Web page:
<p>Until recently the conformational analysis of biomolecular structures was based on experiments performed with solid phase samples (X-ray diffraction, Fourier Transform Infrared spectroscopy, etc.). However, the development of techniques like nuclear magnetic resonance and time-resolved polarized fluorescence spectroscopy enables us to examine structure and dynamics of biomolecules in solution. Furthermore, molecular dynamics calculations of biomolecules in solvent environment can be used to examine processes which are difficult to approach experimentally.<p>This thesis deals with the dynamic properties of the active site of several flavodoxins. These proteins transfer electrons from one redox protein to another, whereby flavodoxin shuttles between fully reduced (hydroquinone) and semiquinone states. The mechanism of electron transfer is not yet elucidated, but it has become clearer in the last few years that both static and dynamic properties of the proteins influence the electron transfer rates.<p>In Chapter 2 the reduced flavin fluorescence characteristics of different flavodoxins are shown: <em>Desulfovibrio gigas, Desulfovibrio vulgaris, Clostridium beijerinckii,</em> and <em>Megasphaera elsdenii</em> flavodoxin. The results are compared with those of reduced flavin mononucleotide in solution. The fluorescence decays are analyzed both as a sum of exponentials with classical iterative nonlinear least- squares reconvolution and using the inverted Laplace transform accomplished by the maximum entropy method. These two approaches yield highly similar results. The fluorescence decay is always composed of three lifetime distributions, where the shortest fluorescence lifetime is influenced by the protein environment. The results indicate that the active site of <em>Desulfovibrio</em> flavodoxins resembles that of reduced flavin in solution more than in the other two flavodoxins. Based on the results of the fluorescence decays of reduced flavodoxins, the proteins can be classified into two groups: the <em>rubrum</em> -like flavodoxins (the two <em>Desulfovibrio</em> proteins) <em></em> and the <em>pasteurianum</em> -like flavodoxins (the other two proteins). It is suggested that the position of the shortest lifetime can be used as a marker for the environment of the reduced flavin. Analysis of the fluorescence anisotropy decays shows that the proteinbound reduced flavin is immobilized within the apoprotein matrix. The rotational correlation time of the <em>rubrum</em> class of flavodoxins is somewhat longer than for <em>pasteurianum</em> flavodoxins which is explained by a small difference in molecular weight and volume. The dynamic properties of reduced flavin bound in flavodoxin indicate that a specific fixed rotation of the flavin may be required for electron transfer between flavodoxin and other redox proteins.<p>Chapter 3 describes the fluorescence intensity decay of oxidized <em>clostridial</em> flavodoxin as analyzed using the maximum entropy method. Two short lifetimes (30 ps and 0.5 ns) are demonstrated which are not present in the fluorescence decay of oxidized flavin mononucleotide in solution. The third fluorescence lifetime (4.8 ns) coincides with the single lifetime found in free oxidized flavin. The fluorescence lifetime distribution is highly temperature dependent. At higher temperatures (more than 20 °C) the contribution of the 4.8 ns lifetime component increases dramatically. This behaviour can be explained by a small shift in equilibrium from protein-bound (low fluorescence quantum yield) to dissociated oxidized flavin (high quantum yield). This is confirmed by adding stoechiometric amounts of apoflavodoxin to the flavodoxin sample. The equilibrium then shifts to protein-bound flavin, even at elevated temperatures (more than 30 °C). The dissociation constant is determined, <em>K <sub><font size="-2">D</font></sub></em> = 2.61*10 <sup><font size="-2">-10</font></SUP>M <sup><font size="-2">-1</font></SUP>(at 20 °C). Addition of an excess of apoflavodoxin did not result in the complete disappearance of the 4.8 ns fluorescence lifetime. Collisional quenching experiments show that this flavin moiety in the flavodoxin fluorescence decay is solvent accessible, since it is significantly quenched by iodide. Associative analysis of the fluorescence and fluorescence anisotropy decays shows that the shortest fluorescence lifetime is probably coupled to a rotational correlation time similar to overall protein tumbling. However, the lifetime is far too short to contain accurate information on relatively slow protein tumbling. A part of the flavodoxin solution seems to be composed of dissociated flavin since the 4.8 ns lifetime can be linked to the rotational correlation time of free flavin in solution. This fluorescence lifetime, however, is also partly coupled to a correlation time slightly longer than that of free FMN. This moiety might then be intermediate between dissociated flavin and flavin which is loosely bound to the protein. Since its fluorescence lifetime is similar to that of free flavin this indicates that the flavin is probably bound to the protein via its ribityl-phosphate sidechain. This is in accordance with studies in which it is demonstrated that the phosphate group is essential for flavin binding to the apoprotein of flavodoxin (Barman and Tollin, <em>Biochemistry 11</em> (1972) 4746-4754). The correlation time is longer than for free flavin as a result of sterical hindrance.<p>The molecular dynamics of oxidized and fully reduced <em>Cl. beijerinckii</em> flavodoxin are calculated and described in Chapter 4. From the simulations of the flavodoxins in a solvent environment it is clear that the conformation of the active site of the flavodoxin in solution is very similar to the three-dimensional structure as determined by X-ray diffraction studies. However, some differences were found in the backbone conformation of the loop composed of residues 57 to 63. This loop is located near the flavin chromophore. Another difference is the direction of the plane through the reduced isoalloxazine ring system which is tilted about 11° as compared to its initial structure. This <em></em> might be explained by the fact that the initial structure of semiquinone flavodoxin was used. Another explanation could be the choice of the distribution of the negative charge over flavin atoms N(1) and O(2). On the time scale of the calculations (hundreds of picoseconds), the oxidized as well as reduced flavin is immobilized within the protein matrix. This is <em></em> in accordance with the experimentally determined initial fluorescence anisotropies. Comparison with earlier results of MD simulations in vacuo demonstrated that solvent inclusion is necessary for a correct description of the motional behaviour of the flavin. From the calculations the timecorrelation functions of the three tryptophan sidechains were determined. Residues Trp6 and Trp95 are almost immobilized in both oxidation states, whereas residue Trp90 has a fast decaying time-correlation function, indicating a large motional freedom. This flexibility, present in both oxidation states, is most pronounced in reduced flavodoxin. A possible role for this flexibility in electron transfer is suggested. Based on the coplanarity of the flavin isoalloxazine ring and the indole sidechain of Trp90 in the initial crystal structures, it might be extracted that the ring systems have correlated motion. However, from the MD calculations it is demonstrated that hardly any correlation in positional fluctuations of both ring systems exists.<p>The tryptophan fluorescence decay kinetics of apo- and holo-flavodoxins (from <em>D. gigas, D. vulgaris, Cl. beijerinckii,</em> and <em>M.</em><em>elsdenii)</em> are described in Chapters 5 and 6. The fast decaying fluorescence in the holoflavodoxins can be explained by energy transfer from the excited state of the tryptophan to the flavin acceptor. Energy transfer rate constants could be calculated from the known three- dimensional structure of <em>D. vulgaris</em> flavodoxin, which are present in the analysis of the fluorescence decays (see additional results summarized in the Appendix). Based on the steady-state and time-resolved characteristics it is suggested that the remote tryptophan (at about 20 Å from the center of the flavin) is preserved in both <em>Desulfovibrio</em> flavodoxins. Quantification of the fluorescence of flavodoxins with more than one tryptophan residues is extremely complex (tryptophan in aqueous solution already exhibits multi-exponential fluorescence decay). It is noted that a straightforward comparison of the fluorescence decays of apo- and holo-flavodoxins is difficult, since removal of the flavin chromophore results in a changed microenvironment of the tryptophan residues. However, strong indications have been found that in holoflavodoxin samples, always contain a certain amount of apoflavodoxin.<p>In Chapter 7 the rotational correlation times of natural flavin compounds as well as some flavin models are reported. These time-resolved polarized fluorescence experiments were performed to examine the rotational characteristics of flavins in solution. This information can be used for comparison with protein-bound flavins (e.g., in flavodoxin (see Chapter 3)). An extra methyl group at flavin N(3) resulted in a few picoseconds longer correlation, in agreement with the slightly larger molecular volume and illustrating the high time-resolution of the picosecond laser fluorescence system used. Analyzing the decays after excitation in the first and second excited states demonstrated anisotropic motion of the lumiflavin. The angle between the long axis of the isoalloxazine ring system and the emission transition moment is approximately 22°, in fair agreement with the value obtained by Bastiaens et al. <em>(Biophys. J. 63</em> (1992) 839-853).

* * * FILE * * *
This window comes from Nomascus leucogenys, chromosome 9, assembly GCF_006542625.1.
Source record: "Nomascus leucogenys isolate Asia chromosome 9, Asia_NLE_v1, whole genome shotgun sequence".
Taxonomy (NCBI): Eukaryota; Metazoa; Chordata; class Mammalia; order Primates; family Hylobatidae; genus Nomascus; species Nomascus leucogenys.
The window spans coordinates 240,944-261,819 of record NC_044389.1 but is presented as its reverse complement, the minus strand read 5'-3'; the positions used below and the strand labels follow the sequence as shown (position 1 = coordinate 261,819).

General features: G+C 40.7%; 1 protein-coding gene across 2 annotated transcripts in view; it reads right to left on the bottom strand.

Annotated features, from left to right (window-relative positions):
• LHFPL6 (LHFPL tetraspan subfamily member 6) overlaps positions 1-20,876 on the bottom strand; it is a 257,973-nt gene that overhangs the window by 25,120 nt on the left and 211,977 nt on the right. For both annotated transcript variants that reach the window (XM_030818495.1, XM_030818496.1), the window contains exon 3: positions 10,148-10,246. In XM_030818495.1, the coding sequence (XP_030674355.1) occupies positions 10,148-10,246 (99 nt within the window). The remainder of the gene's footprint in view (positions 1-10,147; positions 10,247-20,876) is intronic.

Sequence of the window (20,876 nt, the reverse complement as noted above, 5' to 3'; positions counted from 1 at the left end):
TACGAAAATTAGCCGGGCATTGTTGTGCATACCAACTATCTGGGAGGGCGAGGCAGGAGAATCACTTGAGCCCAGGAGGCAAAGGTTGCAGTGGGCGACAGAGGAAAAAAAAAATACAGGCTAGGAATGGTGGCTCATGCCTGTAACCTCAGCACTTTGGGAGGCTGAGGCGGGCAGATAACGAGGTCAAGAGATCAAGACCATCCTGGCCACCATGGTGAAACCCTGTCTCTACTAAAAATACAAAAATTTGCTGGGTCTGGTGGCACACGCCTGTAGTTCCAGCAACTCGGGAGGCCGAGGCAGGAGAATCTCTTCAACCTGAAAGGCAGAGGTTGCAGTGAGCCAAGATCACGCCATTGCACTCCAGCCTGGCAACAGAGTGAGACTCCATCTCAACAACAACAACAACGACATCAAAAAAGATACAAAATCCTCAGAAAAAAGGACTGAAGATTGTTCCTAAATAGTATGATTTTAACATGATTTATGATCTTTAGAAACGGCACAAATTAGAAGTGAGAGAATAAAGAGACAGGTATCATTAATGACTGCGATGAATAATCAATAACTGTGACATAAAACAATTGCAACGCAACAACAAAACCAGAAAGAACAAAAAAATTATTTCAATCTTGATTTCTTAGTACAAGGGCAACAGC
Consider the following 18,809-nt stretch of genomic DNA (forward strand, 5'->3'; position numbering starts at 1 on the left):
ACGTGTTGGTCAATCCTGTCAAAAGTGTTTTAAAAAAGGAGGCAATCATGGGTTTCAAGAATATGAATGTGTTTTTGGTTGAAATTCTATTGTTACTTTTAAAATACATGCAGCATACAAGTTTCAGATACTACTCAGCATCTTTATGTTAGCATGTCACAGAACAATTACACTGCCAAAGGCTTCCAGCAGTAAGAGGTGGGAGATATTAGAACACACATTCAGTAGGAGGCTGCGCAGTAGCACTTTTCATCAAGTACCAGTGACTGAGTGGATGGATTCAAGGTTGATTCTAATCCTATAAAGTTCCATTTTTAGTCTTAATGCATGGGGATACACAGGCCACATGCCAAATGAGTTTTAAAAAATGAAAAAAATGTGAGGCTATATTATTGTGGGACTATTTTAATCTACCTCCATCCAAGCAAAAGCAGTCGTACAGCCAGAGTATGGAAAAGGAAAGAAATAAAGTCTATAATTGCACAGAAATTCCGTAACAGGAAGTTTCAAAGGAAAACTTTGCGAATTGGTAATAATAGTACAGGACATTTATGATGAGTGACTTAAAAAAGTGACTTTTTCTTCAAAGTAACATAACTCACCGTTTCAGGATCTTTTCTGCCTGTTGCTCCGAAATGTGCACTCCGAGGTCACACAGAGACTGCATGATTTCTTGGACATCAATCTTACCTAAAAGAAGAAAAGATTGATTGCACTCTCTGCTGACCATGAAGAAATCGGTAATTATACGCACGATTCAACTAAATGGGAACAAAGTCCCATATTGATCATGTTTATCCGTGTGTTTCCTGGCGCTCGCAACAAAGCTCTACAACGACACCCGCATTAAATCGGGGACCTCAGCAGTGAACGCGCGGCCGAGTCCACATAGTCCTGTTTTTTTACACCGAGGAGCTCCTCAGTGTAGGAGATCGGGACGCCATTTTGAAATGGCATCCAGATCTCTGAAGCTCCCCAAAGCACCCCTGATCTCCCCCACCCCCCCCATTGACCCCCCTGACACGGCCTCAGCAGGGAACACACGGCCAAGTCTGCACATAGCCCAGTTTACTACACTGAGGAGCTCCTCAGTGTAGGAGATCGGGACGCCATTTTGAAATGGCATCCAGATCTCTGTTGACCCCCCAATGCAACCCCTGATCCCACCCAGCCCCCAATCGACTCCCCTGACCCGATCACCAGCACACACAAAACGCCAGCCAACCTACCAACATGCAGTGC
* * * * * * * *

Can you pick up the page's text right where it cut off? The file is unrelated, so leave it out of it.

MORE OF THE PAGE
|Qualification||Doctor of Philosophy|
|Award date||28 Sep 1993|
|Place of Publication||S.l.|
|Publication status||Published - 1993|